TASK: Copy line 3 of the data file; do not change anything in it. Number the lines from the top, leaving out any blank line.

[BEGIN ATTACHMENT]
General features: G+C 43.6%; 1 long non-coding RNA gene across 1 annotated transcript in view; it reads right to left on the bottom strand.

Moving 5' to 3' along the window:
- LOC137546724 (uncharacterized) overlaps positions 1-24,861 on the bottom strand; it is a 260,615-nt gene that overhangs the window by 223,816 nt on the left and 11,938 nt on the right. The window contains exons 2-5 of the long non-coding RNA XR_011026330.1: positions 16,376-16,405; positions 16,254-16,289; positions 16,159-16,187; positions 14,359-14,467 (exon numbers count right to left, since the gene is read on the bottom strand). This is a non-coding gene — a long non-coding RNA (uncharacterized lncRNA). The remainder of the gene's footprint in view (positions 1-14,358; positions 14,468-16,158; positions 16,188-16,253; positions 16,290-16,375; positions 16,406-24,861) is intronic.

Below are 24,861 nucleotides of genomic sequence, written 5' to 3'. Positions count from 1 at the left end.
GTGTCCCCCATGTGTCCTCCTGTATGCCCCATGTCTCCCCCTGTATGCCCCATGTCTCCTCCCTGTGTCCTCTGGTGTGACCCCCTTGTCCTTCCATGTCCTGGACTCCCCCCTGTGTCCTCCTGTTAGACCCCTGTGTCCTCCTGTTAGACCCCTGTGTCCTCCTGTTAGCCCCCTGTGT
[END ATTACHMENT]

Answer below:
- LOC137546724 (uncharacterized) overlaps positions 1-24,861 on the bottom strand; it is a 260,615-nt gene that overhangs the window by 223,816 nt on the left and 11,938 nt on the right. The window contains exons 2-5 of the long non-coding RNA XR_011026330.1: positions 16,376-16,405; positions 16,254-16,289; positions 16,159-16,187; positions 14,359-14,467 (exon numbers count right to left, since the gene is read on the bottom strand). This is a non-coding gene — a long non-coding RNA (uncharacterized lncRNA). The remainder of the gene's footprint in view (positions 1-14,358; positions 14,468-16,158; positions 16,188-16,253; positions 16,290-16,375; positions 16,406-24,861) is intronic.